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Praise for Drs. Watts and Wilson

George "Chip" Watts, MD, Radiology UMass Chan Medical School
George "Chip" Watts, MD
A letter praising Drs. Watts and Wilson addressed to Max Rosen, MD, MPH, UMMS radiology chair.
Hi Max,
I am a little late in sending this, but I just really wanted to commend the compassionate patient care and wonderful teamwork provided to one of our cancer patients by Drs. Chip Watts and Sean Wilson. 
As you are likely aware, Chip and I (primarily Chip – I just find the patients for him) have started a program here for minimally invasive CT-guided radiofrequency ablation and cement osteoplasty for patients with bony tumors of the pelvis and extremities.  We recently had a patient, a long time primary care doctor in the North County, who developed metastatic renal cell cancer, with a very painful supra-acetabular bone metastasis that was limiting his ambulatory function and quality of life.  I had discussed complex surgical options with him, but he also had lung metastases as well as chronic pneumonitis from prior immunotherapy, which made considering large invasive surgery very challenging and risky.  We tried radiation with TJ, but his symptoms persisted and his disease progressed.  He was realistic about his prognosis, but was hoping to have less pain, and regain the ability to walk some. So I talked to Chip about CT-guided RFA and cement osteoplasty. Given that RCC can be very vascular, we asked Sean to consider pre-procedural tumor embolization to potentially decrease blood loss.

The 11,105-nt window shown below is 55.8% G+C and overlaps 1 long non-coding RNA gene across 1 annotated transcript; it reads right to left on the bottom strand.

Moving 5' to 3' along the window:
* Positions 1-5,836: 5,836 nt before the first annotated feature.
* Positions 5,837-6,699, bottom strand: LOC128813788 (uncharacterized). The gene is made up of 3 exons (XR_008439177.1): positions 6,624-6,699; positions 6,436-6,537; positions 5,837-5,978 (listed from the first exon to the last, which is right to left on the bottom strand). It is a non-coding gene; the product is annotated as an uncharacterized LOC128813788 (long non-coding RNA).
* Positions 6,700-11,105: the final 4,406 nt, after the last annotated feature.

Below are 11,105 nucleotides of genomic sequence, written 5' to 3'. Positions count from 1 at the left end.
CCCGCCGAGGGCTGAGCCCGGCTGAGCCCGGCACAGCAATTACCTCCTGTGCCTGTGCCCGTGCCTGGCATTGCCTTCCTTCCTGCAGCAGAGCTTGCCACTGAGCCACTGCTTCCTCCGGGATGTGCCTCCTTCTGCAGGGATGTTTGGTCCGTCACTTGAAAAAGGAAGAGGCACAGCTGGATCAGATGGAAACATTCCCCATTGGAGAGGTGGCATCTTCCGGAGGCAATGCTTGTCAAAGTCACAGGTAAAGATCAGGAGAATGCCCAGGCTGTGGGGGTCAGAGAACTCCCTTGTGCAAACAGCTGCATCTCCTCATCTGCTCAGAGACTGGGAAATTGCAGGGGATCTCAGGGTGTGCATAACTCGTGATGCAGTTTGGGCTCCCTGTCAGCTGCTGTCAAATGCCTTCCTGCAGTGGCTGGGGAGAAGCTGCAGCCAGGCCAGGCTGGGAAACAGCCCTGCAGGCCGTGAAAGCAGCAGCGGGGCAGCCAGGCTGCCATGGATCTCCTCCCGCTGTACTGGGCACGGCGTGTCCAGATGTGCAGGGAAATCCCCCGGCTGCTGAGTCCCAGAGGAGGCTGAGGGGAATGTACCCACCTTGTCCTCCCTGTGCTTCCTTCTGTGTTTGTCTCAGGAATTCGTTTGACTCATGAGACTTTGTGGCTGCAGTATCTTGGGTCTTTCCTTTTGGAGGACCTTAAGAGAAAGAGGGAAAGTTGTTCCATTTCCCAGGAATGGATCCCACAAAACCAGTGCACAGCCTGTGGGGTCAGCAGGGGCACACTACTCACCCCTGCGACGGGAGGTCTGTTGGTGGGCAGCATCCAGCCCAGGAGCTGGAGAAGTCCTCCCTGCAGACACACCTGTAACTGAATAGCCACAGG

Sean Wilson, MD, Radiology UMass Chan Medical School
Sean Wilson, MD
Chip and Sean coordinated to get the patient in for the procedure in less than a week, including coordinating with anesthesia. They were also able to coordinate doing both the embolization and the RFA/cement in the IR suite, using the XperGuide technology, so the patient didn’t have to be moved from IR to CT in the middle of the procedure while under anesthesia. The procedure went very well, and the patient did get significant improvement in his pain for a while, even able to discontinue opioid pain meds for a while. Unfortunately, he was at this point fairly debilitated and deconditioned, and never regained his ability to walk before he passed away from his disease about a month after the procedure. 
I just wanted to recognize both Chip and Sean for their efforts in the care of this patient.
Mathew J. Most, MD, FAAOS
Chief, Division of Orthopaedic Oncology
Assistant Professor,  Department of Orthopedics and Physical Rehabilitation
Assistant Professor, Department of Radiation Oncology